THE BLOG
11/29/2012 07:19 pm ET | Updated Jan 29, 2013

Rebel Without a Pause: Huey P. Newton

Two years ago I remembered a documentary I saw produced by Antoine Fuqua called, Bastards of the Party about the Bloods and the Crips. The director, a former Blood gangmember, felt the gang-related turf wars grew out of the restless generation that came after the Black Panther Party, which patrolled to monitor police brutality and address the survival needs of the black community during the civil rights era. I thought it was fascinating and it got me to thinking about Huey P. Newton, co-founder and minister of self-defense of the Black Panther Party. I started reading everything on his life and work. Truly a labor of love one book on Eldridge Cleaver (author of Soul on Ice and minister of information, who later became a Republican) would lead me to a book on Geronimo Pratt and on to a book about his lawyer Johnnie Cochran and so on. I read Alondra Nelson's book, Body and Soul: The Black Panther Party and the Fight against Medical Discrimination for her extensive research on the party's healthcare activism. Tumbler is a great source for historical research. I found photographs by Stephen Shames, artwork by the Minister of Culture Emory Douglas and the first copy of the Black Panther Party newspaper, "Who Killed Denzil Dowell"? Another great archive of the Black Panther Party is It's About Time by Billy (X) Jennings. YouTube has an awesome archive of news footage including my favorite of Huey and William F. Buckley on Firing Line. I've read FBI files and court transcripts of the famous murder trial of Officer John Frey that made Huey a cause celeb and into the international conscious. I researched The Glass House Tapes memoir of agent provocateur, Louis Tacklewood. Agents of Repression details the tactics of COINTELPRO, the FBI division established to destroy militant movements in the country. I read Huey's poetry and letters.

I feel this story is a rich slice of American History that hadn't been told. I wrote a treatment and took a meeting with my entertainment lawyer Tom Selz. We strategized a game plan for an independent feature film. First I drafted a development proposal and he added the legal stuff. HPN Prod. LLC was formed. My frustration in finding a screenwriter led me to many profanity-laced tirades and to write the script myself. Generally it's not me to pepper my speech with motherf**er this and that. I'm sure Tom Selz's wonders if I'm a hood rat. But HPN's kick ass style has inspired my bitchassness. The first draft of the screenplay, Minister of Self Defense, has been written.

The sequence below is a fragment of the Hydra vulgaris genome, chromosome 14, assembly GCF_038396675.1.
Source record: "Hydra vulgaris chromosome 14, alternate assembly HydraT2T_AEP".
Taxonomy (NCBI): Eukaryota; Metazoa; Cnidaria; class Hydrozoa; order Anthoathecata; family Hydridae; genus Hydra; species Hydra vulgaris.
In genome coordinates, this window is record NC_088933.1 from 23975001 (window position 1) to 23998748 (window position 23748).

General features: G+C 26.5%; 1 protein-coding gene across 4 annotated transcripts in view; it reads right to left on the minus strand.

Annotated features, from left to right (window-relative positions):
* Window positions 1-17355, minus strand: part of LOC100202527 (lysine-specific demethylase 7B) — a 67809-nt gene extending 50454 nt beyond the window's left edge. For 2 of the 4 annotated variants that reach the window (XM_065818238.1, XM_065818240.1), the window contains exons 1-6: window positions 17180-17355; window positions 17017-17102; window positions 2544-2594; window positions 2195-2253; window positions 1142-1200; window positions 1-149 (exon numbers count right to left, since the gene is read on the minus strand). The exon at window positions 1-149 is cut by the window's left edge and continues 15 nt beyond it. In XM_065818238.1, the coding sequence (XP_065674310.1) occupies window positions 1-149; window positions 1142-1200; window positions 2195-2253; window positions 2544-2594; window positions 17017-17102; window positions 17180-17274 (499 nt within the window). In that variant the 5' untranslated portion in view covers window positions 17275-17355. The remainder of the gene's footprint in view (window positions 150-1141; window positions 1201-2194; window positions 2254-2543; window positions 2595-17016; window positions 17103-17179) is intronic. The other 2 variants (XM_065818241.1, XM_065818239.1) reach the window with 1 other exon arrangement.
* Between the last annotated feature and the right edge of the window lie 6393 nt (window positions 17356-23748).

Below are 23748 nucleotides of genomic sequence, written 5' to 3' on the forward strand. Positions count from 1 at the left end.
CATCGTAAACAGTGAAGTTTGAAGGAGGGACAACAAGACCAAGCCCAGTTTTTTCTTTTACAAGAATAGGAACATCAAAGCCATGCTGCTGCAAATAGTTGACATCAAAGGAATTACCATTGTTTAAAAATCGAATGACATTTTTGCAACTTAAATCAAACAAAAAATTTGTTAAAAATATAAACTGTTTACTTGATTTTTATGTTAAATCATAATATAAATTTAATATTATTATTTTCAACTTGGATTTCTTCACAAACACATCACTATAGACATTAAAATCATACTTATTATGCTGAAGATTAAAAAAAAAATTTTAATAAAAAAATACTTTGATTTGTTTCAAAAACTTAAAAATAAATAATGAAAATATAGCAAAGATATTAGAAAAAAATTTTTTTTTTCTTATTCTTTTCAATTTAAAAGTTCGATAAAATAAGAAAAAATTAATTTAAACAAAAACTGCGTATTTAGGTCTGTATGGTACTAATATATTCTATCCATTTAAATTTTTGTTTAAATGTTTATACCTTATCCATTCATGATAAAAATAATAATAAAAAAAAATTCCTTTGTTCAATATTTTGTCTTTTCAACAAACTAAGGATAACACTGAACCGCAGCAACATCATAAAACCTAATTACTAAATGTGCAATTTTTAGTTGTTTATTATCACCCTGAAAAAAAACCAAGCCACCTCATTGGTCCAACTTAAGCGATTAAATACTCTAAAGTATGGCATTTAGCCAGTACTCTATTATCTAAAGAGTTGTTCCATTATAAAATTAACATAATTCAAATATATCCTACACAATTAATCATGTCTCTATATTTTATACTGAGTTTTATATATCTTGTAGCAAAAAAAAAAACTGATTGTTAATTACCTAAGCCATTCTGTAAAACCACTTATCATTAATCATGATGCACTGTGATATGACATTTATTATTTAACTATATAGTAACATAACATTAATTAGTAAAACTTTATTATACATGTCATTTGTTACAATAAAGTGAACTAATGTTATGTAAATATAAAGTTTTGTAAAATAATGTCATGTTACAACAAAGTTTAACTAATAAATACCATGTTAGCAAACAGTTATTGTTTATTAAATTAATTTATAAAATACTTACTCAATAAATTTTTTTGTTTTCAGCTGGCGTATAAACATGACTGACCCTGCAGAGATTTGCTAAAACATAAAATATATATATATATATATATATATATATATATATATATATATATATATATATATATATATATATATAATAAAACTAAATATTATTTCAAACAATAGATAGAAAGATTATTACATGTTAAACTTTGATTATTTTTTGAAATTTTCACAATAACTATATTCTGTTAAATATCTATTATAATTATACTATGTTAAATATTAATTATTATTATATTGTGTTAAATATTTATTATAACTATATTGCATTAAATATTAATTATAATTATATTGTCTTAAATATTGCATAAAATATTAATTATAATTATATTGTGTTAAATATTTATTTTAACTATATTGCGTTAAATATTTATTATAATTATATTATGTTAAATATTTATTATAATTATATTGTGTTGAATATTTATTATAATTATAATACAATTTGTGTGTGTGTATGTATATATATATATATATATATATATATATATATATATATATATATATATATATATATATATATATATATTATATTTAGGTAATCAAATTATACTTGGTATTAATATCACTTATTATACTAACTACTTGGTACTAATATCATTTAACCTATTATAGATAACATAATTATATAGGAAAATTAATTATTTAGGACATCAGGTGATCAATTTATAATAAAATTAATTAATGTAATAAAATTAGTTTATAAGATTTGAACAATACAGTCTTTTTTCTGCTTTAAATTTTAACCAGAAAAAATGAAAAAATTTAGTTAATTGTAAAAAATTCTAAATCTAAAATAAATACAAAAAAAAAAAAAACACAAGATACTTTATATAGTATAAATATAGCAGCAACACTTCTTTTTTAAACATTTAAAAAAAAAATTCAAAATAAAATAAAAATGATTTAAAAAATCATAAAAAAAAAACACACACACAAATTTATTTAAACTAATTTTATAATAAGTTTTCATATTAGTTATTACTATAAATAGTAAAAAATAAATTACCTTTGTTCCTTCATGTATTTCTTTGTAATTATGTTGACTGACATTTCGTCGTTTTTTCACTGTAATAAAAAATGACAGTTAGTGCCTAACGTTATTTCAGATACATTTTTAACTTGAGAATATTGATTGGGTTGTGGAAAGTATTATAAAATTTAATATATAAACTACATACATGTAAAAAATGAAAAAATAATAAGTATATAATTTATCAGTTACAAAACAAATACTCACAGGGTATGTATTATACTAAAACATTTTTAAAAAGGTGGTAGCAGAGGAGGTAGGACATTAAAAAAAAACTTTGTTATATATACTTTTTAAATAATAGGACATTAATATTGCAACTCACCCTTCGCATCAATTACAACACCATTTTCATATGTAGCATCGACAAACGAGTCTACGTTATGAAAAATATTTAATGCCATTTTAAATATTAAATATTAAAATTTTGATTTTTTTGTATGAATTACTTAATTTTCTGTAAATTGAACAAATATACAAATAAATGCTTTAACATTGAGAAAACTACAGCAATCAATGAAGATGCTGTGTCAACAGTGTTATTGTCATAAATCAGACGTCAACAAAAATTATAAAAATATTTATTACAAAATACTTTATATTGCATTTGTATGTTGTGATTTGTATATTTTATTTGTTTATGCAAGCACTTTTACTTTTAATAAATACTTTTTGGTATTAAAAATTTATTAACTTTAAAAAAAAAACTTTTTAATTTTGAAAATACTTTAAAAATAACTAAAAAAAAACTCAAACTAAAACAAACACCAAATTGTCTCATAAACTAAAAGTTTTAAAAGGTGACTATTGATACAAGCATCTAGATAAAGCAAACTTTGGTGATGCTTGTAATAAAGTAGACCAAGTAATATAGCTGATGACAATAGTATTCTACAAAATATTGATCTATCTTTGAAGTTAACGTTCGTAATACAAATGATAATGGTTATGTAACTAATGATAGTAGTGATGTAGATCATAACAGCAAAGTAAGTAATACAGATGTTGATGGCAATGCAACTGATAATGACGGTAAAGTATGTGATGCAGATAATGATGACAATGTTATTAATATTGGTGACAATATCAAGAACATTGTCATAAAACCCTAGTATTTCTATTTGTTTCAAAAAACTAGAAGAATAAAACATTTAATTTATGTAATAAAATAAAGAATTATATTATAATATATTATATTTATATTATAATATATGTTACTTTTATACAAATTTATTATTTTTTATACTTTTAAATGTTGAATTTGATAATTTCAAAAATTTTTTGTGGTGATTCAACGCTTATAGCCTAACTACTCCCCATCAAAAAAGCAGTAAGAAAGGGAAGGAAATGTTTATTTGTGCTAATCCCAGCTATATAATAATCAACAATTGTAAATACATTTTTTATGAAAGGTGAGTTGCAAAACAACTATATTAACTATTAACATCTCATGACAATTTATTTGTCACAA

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My script is not a boring history lesson but a portrait of Huey the man, a complicated activist in a turbulent time in American civil rights history. There are many great roles to cast talented African American actors. I imagine Malik Yoba as Bobby Seale, Idris Elba as Eldridge Cleaver, Common as Geronimo Pratt and Daniel Sunjata as Huey P. Newton. My wish lists of A-list actors are Tom Hanks as the famed civil rights lawyer Charles Garry, Maggie Gyllenhall as George Jackson and Huey's lawyer Fay Stender (Fay Stender Award) and Brad Pitt as movie producer Bert Schneider. After COINTELPRO engineers the prison murder of George Jackson and murder conviction of Geronimo Pratt, Huey flees to Cuba with the aid of Bert Schneider after a murder charge for an Oakland prostitute. The part of Elaine Brown would be any actresses dream role. Elaine Brown is a singer, activist, adventuress and first chairwoman of The Black Panther Party. Today Elaine campaigns for prison reform and Occupy Wall Street. His longtime love Fredrika Slaughter could not save Huey from his demons of alcohol, drug addiction and dealings with the dark side of Oakland's underworld, which escalated over the years with the pressure, and paranoia of a leader. Fredrika now runs the Huey P. Newton Foundation.

When I secure development funds I would hire a screenwriter to polish my script a Michael Genet, Kevin Arkadie or Richard Wesley. Much needed is a feature film director who shoots lean and mean like Mike Figgis, Bill Duke, Clark Johnson or Jim Sheridan. I want to make a great film; raw and edgy in hi-def with love, family, incarceration, friendship, sex, courtroom dramas, shootouts and the cause. I think a film about Huey P. Newton is timely for important issues we address today; healthcare, civil liberties and food programs. Power to the people!